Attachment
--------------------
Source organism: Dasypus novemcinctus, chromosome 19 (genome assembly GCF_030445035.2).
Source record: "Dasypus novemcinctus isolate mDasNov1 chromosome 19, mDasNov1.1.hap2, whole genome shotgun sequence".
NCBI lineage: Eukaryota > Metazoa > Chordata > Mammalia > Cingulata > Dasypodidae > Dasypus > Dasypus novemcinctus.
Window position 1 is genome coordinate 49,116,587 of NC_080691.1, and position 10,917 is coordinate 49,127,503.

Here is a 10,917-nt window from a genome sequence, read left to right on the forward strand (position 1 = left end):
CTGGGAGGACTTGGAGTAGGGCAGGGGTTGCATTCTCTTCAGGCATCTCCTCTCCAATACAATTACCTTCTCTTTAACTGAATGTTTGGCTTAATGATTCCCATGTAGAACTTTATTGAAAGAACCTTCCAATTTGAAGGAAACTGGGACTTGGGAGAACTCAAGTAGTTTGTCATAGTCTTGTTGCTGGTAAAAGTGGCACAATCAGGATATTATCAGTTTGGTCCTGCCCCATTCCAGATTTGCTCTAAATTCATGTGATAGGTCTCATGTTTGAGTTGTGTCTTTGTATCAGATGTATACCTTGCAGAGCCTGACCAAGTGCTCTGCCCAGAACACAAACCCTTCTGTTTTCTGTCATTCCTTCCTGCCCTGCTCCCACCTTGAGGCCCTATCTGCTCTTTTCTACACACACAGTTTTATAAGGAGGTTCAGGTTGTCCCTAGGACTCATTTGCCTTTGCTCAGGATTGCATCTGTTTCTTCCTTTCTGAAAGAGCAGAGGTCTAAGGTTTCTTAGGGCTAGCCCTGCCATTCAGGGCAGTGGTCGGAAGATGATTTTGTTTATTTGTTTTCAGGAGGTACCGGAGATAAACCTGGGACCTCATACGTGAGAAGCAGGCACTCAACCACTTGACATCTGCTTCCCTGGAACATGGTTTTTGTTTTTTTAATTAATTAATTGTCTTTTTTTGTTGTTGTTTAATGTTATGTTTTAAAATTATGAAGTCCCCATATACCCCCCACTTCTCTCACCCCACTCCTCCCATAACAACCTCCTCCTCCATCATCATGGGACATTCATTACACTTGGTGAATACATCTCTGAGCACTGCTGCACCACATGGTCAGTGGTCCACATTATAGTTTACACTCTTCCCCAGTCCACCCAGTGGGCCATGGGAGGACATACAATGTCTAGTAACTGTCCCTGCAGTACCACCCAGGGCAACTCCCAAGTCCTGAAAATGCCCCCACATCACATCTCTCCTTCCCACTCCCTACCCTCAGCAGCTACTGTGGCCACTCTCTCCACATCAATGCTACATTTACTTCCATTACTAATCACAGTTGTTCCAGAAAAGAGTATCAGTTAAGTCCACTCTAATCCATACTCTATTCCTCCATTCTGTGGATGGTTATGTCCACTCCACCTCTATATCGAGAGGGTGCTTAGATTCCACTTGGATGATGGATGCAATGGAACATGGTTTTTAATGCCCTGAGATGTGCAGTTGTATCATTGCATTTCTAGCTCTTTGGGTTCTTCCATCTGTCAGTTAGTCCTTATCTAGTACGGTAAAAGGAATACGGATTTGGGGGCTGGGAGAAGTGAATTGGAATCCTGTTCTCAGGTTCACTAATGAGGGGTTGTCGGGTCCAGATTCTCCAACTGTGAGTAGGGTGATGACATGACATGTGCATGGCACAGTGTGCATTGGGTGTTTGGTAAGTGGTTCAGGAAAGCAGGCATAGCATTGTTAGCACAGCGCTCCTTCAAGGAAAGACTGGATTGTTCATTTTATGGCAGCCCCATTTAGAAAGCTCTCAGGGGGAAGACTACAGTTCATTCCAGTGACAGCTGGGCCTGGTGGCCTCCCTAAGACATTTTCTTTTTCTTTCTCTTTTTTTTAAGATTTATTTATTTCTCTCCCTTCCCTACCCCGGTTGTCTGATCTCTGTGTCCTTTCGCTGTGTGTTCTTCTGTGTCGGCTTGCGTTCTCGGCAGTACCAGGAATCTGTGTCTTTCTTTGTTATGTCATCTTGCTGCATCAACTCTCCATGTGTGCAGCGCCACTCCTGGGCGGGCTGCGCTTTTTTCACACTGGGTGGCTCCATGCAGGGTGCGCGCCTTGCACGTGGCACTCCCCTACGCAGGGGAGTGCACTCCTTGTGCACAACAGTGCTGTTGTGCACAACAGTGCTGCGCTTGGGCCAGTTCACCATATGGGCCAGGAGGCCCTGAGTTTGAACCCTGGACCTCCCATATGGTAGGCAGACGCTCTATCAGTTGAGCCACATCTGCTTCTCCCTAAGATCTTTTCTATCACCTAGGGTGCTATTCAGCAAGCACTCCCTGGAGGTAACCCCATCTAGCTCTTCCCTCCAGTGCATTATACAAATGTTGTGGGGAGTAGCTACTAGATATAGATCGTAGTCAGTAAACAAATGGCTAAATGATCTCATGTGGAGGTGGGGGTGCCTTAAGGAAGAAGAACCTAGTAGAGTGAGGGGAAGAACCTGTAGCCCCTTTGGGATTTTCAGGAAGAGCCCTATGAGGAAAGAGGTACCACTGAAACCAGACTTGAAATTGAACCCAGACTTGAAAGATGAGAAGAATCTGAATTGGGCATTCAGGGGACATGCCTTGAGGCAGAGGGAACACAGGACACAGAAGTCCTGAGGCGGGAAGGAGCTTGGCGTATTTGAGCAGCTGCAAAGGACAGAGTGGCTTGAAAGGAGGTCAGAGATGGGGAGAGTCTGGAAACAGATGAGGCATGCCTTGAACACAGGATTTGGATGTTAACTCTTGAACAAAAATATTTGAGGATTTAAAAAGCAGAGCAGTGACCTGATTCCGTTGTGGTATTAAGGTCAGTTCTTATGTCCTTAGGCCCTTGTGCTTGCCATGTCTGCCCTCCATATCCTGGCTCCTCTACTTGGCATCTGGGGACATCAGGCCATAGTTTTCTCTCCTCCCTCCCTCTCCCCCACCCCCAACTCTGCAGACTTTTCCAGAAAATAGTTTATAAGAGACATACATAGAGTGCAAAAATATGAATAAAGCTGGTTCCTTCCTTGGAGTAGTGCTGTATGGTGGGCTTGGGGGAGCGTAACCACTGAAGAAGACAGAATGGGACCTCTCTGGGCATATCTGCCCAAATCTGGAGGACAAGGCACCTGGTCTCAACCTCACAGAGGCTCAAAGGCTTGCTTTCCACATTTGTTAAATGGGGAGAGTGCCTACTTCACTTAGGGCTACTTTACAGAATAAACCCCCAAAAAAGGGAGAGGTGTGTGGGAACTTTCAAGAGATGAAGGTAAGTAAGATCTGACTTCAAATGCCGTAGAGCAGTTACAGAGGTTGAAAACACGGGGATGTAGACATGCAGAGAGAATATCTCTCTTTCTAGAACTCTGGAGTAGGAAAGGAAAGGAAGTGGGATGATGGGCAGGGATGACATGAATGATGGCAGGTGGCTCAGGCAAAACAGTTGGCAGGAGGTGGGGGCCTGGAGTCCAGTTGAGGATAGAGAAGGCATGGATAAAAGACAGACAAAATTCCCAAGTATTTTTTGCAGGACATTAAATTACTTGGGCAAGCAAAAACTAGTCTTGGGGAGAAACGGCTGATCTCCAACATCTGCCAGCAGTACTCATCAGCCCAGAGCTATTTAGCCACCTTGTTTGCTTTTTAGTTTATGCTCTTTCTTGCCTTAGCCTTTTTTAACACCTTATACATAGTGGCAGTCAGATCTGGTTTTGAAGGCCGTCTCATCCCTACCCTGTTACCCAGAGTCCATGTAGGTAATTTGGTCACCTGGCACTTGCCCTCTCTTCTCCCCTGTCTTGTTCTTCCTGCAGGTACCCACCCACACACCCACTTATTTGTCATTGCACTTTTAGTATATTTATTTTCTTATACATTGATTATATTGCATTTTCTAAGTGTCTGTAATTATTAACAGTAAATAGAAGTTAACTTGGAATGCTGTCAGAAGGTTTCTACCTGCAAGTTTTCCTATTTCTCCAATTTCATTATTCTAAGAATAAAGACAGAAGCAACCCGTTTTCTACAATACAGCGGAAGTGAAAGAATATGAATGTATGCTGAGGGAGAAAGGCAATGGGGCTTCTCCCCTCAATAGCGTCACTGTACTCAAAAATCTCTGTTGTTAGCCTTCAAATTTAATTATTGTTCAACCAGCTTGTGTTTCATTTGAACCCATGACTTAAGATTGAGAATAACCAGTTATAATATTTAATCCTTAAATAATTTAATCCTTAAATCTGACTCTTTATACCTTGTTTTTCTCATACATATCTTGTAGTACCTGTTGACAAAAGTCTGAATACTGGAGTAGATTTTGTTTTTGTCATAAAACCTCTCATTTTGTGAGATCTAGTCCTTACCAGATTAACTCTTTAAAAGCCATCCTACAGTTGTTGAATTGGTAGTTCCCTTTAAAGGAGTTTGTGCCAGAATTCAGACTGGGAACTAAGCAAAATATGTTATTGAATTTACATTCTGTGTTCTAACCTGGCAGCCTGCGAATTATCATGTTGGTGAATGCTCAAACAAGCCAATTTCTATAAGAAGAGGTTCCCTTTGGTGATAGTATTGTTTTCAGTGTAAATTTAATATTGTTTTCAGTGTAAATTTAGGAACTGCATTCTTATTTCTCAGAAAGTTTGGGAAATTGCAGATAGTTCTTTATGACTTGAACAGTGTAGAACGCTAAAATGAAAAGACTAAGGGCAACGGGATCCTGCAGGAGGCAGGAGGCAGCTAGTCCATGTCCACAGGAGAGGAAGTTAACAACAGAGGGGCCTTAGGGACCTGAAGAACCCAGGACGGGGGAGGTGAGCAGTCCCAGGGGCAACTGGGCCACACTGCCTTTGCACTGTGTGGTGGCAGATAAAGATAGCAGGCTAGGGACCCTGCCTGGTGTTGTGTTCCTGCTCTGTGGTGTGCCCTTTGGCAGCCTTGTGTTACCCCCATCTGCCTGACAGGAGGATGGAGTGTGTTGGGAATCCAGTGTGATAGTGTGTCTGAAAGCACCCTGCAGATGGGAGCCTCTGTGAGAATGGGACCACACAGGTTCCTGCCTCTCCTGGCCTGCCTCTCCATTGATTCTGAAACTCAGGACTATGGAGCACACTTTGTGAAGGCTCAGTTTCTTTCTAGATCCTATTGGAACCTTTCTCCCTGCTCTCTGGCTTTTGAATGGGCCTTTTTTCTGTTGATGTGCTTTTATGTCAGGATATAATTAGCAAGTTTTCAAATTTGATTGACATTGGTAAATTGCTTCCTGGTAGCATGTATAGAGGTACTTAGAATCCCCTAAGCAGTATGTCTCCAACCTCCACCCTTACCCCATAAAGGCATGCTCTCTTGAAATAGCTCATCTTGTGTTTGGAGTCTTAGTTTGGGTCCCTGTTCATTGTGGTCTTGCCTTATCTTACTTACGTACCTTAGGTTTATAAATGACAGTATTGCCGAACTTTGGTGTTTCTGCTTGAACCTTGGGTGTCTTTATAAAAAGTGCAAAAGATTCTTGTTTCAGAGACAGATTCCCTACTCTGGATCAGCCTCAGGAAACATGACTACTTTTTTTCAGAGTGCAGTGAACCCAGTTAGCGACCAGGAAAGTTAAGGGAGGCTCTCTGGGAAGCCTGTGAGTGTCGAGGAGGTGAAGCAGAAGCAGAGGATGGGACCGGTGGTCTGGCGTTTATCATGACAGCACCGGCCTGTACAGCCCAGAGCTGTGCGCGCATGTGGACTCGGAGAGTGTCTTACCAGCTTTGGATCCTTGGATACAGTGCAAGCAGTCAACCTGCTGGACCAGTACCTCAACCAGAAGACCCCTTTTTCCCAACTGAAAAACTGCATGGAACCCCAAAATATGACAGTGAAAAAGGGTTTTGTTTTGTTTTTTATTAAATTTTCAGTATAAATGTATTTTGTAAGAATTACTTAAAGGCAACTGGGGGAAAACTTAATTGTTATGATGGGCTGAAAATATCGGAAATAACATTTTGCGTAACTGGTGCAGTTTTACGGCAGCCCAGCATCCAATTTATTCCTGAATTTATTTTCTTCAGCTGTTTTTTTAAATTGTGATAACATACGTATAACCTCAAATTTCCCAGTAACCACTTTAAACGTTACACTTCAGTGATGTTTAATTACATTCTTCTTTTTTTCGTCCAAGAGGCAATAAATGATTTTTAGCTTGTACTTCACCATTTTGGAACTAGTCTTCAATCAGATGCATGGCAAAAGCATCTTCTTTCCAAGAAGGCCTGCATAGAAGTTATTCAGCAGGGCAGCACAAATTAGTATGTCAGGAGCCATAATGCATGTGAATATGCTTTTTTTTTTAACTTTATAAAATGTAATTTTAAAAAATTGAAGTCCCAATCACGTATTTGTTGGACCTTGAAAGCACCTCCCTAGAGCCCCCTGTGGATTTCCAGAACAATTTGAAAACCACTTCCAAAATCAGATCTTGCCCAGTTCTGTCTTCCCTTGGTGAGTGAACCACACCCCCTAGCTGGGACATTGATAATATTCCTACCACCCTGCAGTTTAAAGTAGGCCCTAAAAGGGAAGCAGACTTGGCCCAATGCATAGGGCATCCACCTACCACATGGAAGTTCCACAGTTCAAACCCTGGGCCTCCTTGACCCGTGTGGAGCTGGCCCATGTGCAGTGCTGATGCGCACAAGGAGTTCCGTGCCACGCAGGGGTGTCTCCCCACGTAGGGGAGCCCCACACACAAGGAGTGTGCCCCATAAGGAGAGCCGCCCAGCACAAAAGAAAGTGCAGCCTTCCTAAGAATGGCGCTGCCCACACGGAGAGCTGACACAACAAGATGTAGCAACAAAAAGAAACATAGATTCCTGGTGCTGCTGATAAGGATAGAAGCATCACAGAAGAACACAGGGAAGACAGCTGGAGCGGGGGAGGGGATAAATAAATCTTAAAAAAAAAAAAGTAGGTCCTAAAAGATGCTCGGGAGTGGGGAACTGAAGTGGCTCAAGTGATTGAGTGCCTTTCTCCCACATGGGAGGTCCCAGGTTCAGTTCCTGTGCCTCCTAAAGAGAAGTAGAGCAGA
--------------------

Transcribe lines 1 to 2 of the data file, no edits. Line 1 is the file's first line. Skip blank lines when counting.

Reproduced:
Source organism: Dasypus novemcinctus, chromosome 19 (genome assembly GCF_030445035.2).
Source record: "Dasypus novemcinctus isolate mDasNov1 chromosome 19, mDasNov1.1.hap2, whole genome shotgun sequence".